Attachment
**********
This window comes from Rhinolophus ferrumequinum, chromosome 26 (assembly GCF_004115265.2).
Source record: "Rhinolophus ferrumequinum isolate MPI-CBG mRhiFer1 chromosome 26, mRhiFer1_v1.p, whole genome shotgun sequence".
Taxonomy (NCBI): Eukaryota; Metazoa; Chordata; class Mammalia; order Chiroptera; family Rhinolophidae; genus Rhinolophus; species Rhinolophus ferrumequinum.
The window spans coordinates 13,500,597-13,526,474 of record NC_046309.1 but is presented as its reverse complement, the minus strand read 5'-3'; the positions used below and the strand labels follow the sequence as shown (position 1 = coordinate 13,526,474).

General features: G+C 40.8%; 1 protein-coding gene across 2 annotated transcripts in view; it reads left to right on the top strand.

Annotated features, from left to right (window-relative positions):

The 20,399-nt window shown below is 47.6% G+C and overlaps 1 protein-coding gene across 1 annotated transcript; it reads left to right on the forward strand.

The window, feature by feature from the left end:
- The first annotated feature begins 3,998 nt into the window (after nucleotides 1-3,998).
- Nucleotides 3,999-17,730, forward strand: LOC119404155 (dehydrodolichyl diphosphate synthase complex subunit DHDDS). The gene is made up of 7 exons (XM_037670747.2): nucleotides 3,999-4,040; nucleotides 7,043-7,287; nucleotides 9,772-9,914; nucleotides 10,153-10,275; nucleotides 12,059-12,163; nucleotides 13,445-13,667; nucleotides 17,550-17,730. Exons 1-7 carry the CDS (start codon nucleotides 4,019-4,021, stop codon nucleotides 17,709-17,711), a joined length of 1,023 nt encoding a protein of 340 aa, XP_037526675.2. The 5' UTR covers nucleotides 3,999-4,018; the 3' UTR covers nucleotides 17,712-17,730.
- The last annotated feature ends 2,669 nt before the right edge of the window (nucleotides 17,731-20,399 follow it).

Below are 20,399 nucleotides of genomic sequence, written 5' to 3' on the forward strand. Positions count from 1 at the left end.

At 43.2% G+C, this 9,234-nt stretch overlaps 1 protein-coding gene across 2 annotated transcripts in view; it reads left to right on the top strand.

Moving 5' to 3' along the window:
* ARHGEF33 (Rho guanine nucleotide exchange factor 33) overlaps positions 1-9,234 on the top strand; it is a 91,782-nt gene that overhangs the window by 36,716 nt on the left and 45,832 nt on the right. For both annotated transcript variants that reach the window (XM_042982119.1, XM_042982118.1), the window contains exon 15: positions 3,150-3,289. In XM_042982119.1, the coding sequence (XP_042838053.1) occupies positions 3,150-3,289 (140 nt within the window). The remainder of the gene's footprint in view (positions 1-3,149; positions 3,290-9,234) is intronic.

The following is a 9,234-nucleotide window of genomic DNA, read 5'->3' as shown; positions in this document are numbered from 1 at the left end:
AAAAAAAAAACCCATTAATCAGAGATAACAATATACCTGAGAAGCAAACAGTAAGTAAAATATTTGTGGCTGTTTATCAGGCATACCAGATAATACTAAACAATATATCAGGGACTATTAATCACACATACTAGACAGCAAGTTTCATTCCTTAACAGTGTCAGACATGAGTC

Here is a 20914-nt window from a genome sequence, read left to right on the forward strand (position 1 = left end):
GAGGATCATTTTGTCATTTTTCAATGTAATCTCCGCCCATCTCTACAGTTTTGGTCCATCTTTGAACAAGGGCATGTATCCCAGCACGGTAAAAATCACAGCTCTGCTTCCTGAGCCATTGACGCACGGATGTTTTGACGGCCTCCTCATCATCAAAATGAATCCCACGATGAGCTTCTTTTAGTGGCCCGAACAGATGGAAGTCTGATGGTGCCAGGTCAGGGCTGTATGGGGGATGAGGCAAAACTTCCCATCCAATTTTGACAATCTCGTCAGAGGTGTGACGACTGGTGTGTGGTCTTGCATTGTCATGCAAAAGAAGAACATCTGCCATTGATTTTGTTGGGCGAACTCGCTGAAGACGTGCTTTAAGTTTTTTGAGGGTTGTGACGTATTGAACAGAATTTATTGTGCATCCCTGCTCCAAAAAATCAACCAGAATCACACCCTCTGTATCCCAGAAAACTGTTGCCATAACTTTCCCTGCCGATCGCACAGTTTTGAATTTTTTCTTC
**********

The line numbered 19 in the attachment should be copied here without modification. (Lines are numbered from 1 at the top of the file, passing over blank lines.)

GAGGATCATTTTGTCATTTTTCAATGTAATCTCCGCCCATCTCTACAGTTTTGGTCCATCTTTGAACAAGGGCATGTATCCCAGCACGGTAAAAATCACAGCTCTGCTTCCTGAGCCATTGACGCACGGATGTTTTGACGGCCTCCTCATCATCAAAATGAATCCCACGATGAGCTTCTTTTAGTGGCCCGAACAGATGGAAGTCTGATGGTGCCAGGTCAGGGCTGTATGGGGGATGAGGCAAAACTTCCCATCCAATTTTGACAATCTCGTCAGAGGTGTGACGACTGGTGTGTGGTCTTGCATTGTCATGCAAAAGAAGAACATCTGCCATTGATTTTGTTGGGCGAACTCGCTGAAGACGTGCTTTAAGTTTTTTGAGGGTTGTGACGTATTGAACAGAATTTATTGTGCATCCCTGCTCCAAAAAATCAACCAGAATCACACCCTCTGTATCCCAGAAAACTGTTGCCATAACTTTCCCTGCCGATCGCACAGTTTTGAATTTTTTCTTC